The menace of slavery

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The menace of slavery

THERE ARE more people in slavery today than in any time in human history. The best estimate is 27 million, and that does not include bonded labour.

By Jonathan Power

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Published: Thu 25 Oct 2012, 12:45 PM

Last updated: Tue 7 Apr 2015, 11:53 AM

This is more than double the total taken from West Africa during the transatlantic slave trade in the 16th, 17th and 18th centuries. However in percentage terms it is smaller than the African slave trade — with today’s massive global economy it has become only a tiny fraction of the whole.

US President Barack Obama has talked about how it works in the modern world. “It’s the migrant worker unable to pay off his debt [mainly for transport and clandestine entry] to his trafficker. The man, lured here with the promise of a job, his documents then taken, and forced to work endless hours in a kitchen. The teenage girl beaten, forced to walk the street”.

Slavery takes many different forms. In Niger in central Africa girls and women of the “slave cast” are bought and sold as unofficial wives. They are referred to as “fifth wives” as they are additional to the four wives the law allows. Since they are not officially married they have none of the legal rights due a married woman. Thus they are exploited for domestic labour and sexual gratification.

In Ghana young boys are brought by traffickers from interior African states to work in harvesting cocoa pods. They have no rights at all, rarely see their families again and are paid peanuts.

In India it is common. In Delhi it is found in the work of beautifying cloth- attaching sequins, beads and embroidery to garments to be sold often in international markets. Much of the work is done by boys between the ages of 10 and 20. Delhi has become a kind of hub for this work drawing in boys from many parts of north India, fleeing the poverty of their rural homes.

Most of the larger businesses are located on the top floors of buildings where prying eyes don’t easily see what is going on. Smaller businesses use cramped rooms wherever the rents are low. According to the London-based Anti-Slavery Society, an organisation that is a direct descendent of the one that fought against the African slave trade, well known brands have been involved in marketing these products.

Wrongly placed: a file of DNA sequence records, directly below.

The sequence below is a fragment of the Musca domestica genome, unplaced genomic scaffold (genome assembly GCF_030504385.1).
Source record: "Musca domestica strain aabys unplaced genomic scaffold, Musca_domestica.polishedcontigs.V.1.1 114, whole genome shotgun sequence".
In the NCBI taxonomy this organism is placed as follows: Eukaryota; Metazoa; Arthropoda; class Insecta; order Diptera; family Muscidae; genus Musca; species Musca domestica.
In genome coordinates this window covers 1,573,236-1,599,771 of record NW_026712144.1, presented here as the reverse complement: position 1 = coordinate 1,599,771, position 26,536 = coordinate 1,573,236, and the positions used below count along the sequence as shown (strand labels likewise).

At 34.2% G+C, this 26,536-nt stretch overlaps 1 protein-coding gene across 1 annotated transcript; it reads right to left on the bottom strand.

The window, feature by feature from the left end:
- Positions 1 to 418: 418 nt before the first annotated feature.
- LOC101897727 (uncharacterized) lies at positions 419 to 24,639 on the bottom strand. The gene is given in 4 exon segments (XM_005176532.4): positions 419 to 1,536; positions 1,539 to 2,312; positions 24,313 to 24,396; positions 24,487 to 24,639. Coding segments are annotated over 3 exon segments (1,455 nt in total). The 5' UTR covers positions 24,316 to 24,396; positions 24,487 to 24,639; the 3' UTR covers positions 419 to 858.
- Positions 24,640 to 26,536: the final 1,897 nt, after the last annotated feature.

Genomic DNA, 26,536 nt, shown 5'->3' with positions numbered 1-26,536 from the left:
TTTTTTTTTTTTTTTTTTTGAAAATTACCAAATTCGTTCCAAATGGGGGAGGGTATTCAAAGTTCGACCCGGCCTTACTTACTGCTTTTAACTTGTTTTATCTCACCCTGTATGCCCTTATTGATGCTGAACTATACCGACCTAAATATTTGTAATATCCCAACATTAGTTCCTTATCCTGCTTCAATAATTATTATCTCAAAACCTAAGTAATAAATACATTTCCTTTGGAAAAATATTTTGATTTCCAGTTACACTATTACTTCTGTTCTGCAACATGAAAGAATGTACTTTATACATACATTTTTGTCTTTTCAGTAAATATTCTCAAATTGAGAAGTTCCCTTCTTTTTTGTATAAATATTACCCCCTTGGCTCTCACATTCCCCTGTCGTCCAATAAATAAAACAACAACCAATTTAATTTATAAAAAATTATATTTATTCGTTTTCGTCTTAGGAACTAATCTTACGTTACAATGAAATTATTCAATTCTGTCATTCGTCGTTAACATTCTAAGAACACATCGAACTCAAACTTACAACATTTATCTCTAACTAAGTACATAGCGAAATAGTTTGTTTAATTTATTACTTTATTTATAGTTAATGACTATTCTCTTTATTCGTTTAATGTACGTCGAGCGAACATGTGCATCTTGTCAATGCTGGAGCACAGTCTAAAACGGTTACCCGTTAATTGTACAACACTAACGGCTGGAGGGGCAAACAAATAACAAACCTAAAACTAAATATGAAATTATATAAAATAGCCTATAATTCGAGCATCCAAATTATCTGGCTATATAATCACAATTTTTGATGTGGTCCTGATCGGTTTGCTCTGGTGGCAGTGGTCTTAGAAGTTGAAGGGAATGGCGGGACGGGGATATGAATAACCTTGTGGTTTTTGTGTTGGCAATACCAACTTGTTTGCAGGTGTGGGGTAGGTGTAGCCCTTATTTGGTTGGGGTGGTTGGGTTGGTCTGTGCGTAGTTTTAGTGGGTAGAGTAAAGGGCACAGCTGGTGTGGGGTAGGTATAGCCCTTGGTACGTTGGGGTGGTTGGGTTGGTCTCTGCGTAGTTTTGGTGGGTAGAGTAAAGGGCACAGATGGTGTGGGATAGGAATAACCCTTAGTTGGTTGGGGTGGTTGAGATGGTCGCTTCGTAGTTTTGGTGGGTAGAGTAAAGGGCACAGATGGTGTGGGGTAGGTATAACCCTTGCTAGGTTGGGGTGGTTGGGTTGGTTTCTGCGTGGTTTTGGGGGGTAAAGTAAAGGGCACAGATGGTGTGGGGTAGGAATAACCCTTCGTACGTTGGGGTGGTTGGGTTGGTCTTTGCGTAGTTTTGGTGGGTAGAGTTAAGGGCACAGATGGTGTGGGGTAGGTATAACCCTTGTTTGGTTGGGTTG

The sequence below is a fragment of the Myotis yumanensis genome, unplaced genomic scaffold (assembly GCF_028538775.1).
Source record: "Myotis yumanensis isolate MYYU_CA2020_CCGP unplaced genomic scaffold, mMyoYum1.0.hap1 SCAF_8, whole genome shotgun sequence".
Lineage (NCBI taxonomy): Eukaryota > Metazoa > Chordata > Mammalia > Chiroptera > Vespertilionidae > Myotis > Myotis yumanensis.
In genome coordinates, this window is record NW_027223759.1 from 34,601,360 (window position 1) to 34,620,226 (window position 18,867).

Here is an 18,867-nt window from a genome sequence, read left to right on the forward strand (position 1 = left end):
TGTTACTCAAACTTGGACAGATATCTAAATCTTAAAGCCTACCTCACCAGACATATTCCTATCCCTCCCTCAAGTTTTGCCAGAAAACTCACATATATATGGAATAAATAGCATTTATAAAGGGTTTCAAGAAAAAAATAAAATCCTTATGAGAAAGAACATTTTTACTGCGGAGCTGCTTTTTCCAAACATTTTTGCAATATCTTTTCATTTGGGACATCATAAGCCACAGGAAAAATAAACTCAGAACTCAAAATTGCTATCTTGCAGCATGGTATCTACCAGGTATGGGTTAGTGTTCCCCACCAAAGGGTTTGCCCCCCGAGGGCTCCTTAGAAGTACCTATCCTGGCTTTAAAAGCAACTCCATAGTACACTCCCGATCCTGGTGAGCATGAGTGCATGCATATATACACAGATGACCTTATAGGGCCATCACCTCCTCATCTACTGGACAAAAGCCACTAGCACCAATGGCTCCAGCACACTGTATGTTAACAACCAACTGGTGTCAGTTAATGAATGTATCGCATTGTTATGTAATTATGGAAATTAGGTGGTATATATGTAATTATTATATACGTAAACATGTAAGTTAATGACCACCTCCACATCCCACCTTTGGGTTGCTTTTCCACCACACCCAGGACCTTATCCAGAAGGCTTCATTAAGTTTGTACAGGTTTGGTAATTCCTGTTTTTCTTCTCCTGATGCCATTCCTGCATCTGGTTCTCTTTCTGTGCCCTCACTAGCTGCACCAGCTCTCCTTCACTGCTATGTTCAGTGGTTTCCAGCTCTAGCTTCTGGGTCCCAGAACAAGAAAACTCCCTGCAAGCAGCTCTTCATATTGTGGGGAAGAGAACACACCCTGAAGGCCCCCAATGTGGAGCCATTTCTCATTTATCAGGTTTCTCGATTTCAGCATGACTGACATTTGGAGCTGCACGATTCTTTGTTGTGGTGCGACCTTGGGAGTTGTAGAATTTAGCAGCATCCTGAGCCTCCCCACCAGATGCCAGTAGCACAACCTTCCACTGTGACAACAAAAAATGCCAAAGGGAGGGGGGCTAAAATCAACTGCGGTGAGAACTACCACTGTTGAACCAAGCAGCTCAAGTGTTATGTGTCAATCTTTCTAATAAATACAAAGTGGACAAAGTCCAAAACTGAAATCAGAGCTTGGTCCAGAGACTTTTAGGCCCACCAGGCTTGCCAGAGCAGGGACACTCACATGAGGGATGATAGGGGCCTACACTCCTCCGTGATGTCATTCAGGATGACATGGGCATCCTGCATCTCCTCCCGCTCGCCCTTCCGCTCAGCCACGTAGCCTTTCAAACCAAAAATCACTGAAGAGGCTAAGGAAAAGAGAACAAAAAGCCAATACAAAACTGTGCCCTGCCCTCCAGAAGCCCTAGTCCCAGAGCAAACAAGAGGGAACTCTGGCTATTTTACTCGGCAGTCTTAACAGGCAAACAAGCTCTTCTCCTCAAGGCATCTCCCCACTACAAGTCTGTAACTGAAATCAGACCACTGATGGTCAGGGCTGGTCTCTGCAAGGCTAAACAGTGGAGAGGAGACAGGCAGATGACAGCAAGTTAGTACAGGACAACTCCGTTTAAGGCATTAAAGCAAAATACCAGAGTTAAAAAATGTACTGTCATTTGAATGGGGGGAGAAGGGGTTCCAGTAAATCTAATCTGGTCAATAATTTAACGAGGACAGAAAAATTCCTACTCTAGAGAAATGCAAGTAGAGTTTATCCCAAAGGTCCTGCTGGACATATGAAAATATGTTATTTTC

In India, Pakistan and Nepal families are often tricked into sending their children to a carpet workshop to work off a debt. The children can be made to work up to 14 hours a day, six days a week in cramped and hazardous conditions, weaving, knotting and cutting the carpet threads. International publicity has led to India making a more serious attempt to enforce its child labour laws and only recently passed a law strengthening the penalties. But it is not easy to enforce.

Progress towards abolition is being made thanks to the publicity shed on the issue by NGOs such as ‘Anti-Slavery International’, ‘Free the Slaves’ and ‘Stop the Traffik’. Big companies are now much more sensitive to the issue, boycotting goods produced by slave or forced labour. In Uzbekistan a number of major international retailers, including some of those named above, have stopped buying cotton produced by forced labour. Last year a trade deal negotiated with the government was rejected by the European parliament.

In neighbouring Kyrgyzstan, ‘Stop the Traffik’ works with street children to teach them to recognise the warning signs so that they can avoid being recruited to beg and steal.

Despite this gloomy reporting there is an air of optimism among many of experts. The International Labour Organisation talks about the growing leadership on the part of key importing countries to take action. The world over there has been a sweeping change in legislation and regulation. It is increasingly more difficult for big companies to get away with using clandestine suppliers. In Brazil employers are put on a “dirty list” if they are found out.

According to a BBC report, Kevin Bales of ‘Free the Slaves’ says, “Slavery is standing on the edge of its own extinction — if we give it a hard push. We need governments to work together and to enforce their own laws. But that’s do-able. It is a solvable problem within our generation.” So it should be — and in much less time than that.

Jonathan Power is a veteran foreign affairs commentator

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